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Dislocation refers to an injury, which causes the bones to abnormally separate from each other in the joint, which is the meeting place of the bones. Dislocation causes intense pain and is most common in the fingers, shoulders and the elbows. Although a timely diagnosis can make your pain go away, any future injury in the tendons or the ligaments might bring back the injury.
What can cause a dislocation?
The causes of dislocation are as follows:
- A body joint can get dislocated if you have suffered a fall.
- If you are into any form of sports that requires strenuous physical activity and intense exertion on certain body parts like gymnastics, football or volleyball you have a chance of suffering from dislocated body joints.
- Automobile accidents can also cause dislocation of joints.
- Some People who are with a loose ligament and are more likely to get a dislocated joint than other people. This may happen without the influence of a major physical trauma or stress.
Understanding the signs and symptoms
In the majority of the cases, a dislocation of the joint is easily detectable as it induces inflammation along with redness and deformation of the affected area. Some of the other symptoms that might occur as a result of the dislocation of the body joints could be:
- You might experience severe pain while moving the dislocated joint.
- There will be a lack of sensation near the dislocated portion.
- There might be a stinging sensation in the dislocated area.
- In certain areas you may not be able to move the joint at all
If you have a dislocated joint, the doctors can easily relocate them. Depending on the amount of swelling and pain you are experiencing, the doctor might administer local anesthesia during the process. If the joint dislocation is too severe or has multiple instances of dislocation, then you may have to undergo surgery. Surgery may also be suggested if the adjoined ligaments or tendons are severely affected along with the joints.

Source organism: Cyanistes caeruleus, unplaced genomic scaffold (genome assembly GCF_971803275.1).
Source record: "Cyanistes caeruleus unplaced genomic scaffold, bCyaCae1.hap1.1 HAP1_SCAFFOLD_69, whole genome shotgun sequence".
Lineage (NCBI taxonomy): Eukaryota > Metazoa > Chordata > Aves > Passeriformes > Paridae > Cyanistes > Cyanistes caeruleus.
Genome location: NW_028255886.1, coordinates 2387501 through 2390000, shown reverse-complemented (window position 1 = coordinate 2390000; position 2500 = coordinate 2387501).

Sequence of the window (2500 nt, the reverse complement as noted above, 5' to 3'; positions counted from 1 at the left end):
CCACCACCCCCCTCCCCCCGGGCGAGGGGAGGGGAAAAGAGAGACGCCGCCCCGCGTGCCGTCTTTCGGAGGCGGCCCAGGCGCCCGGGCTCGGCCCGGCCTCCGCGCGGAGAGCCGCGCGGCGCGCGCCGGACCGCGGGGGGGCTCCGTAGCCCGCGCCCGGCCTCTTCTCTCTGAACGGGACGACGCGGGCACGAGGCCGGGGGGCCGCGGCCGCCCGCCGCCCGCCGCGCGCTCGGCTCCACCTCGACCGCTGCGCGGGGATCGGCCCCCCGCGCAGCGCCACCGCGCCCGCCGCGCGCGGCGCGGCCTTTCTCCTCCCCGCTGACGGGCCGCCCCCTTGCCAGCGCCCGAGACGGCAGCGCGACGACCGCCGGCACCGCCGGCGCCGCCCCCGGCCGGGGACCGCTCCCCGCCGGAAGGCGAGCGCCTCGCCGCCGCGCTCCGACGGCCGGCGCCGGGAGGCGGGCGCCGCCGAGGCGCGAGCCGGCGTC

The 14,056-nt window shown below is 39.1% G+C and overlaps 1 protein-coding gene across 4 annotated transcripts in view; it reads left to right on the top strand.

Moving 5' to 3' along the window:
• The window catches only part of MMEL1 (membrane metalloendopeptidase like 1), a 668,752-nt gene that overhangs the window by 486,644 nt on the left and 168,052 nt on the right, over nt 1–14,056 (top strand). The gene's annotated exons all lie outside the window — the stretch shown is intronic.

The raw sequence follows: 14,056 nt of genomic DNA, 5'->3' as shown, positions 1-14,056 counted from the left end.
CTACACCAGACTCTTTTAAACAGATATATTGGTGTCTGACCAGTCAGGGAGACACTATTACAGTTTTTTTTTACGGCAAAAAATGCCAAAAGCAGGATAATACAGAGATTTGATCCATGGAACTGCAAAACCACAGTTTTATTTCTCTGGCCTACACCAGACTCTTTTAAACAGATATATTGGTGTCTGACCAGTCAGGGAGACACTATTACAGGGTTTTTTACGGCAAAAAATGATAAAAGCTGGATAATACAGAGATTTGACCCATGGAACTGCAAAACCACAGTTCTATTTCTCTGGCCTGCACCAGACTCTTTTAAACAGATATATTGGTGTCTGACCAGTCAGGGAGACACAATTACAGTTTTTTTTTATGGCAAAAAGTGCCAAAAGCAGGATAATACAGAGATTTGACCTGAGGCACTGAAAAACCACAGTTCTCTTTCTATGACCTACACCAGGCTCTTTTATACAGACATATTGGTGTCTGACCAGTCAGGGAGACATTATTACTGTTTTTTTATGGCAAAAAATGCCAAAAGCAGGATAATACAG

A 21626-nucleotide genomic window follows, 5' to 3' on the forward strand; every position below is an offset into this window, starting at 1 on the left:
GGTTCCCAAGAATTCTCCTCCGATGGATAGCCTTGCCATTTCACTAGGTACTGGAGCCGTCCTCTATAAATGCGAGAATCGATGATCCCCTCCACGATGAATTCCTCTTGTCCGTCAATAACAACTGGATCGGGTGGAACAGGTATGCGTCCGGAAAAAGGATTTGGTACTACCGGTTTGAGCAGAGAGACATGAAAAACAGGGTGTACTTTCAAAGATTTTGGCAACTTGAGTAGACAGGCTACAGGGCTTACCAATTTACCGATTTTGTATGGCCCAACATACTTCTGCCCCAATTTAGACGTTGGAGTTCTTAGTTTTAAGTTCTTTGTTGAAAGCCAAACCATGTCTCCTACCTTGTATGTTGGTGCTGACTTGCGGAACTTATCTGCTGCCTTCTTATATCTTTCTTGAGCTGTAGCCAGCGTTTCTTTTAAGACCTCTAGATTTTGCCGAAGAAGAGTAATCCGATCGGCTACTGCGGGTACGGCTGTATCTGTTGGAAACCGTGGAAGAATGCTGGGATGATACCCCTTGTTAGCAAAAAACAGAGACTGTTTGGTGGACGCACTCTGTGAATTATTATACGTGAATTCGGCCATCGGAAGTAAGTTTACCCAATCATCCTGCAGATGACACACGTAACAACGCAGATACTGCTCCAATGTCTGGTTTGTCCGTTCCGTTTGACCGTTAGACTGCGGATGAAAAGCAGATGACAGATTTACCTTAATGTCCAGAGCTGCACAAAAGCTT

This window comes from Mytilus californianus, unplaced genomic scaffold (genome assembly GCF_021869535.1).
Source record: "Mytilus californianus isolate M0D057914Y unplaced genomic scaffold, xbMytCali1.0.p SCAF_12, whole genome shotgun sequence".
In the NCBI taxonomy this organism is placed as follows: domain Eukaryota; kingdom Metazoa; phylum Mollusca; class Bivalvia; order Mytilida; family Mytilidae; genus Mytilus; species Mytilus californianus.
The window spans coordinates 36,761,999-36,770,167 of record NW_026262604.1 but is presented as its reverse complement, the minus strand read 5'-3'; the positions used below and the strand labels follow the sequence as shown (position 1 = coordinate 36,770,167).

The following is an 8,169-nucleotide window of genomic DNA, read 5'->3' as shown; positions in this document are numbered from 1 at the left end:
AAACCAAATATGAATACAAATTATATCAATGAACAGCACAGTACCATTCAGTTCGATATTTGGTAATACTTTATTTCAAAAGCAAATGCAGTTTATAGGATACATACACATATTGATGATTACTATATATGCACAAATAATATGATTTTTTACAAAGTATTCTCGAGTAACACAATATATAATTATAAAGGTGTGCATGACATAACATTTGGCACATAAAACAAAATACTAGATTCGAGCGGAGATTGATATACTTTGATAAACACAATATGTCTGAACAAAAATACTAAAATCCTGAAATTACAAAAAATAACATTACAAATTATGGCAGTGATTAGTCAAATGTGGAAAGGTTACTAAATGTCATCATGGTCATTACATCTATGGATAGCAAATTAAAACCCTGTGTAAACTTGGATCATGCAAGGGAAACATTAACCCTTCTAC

Bones are similar to a porous framework which is filled with minerals that make it hard and strong. With age, there is gradual degradation and the mineralized portion is lost, thereby leading to thinning of the bone. The word osteoporosis literally translates to porous bones, which is due to the gradual demineralisation. In addition to the natural ageing process, there are other diseases that can accelerate the demineralization process.
Women are more prone to demineralisation, and after the age of 40, they should take extra precaution to slow down the onset of the condition. The following are some ways to improve bone health and halt osteoporosis in the long run-
Diet: Ensure that your diet has sufficient amounts of vitamin D and calcium. Though calcium is the essential mineral for bone formation, vitamin D is required for the absorption of calcium, and therefore both these elements play a vital role in maintaining the quality of the bones in our body. Most people require about 1,000 mg of calcium and about 500 units of vitamin D for optimal bone health. This requirement goes up slightly in postmenopausal women.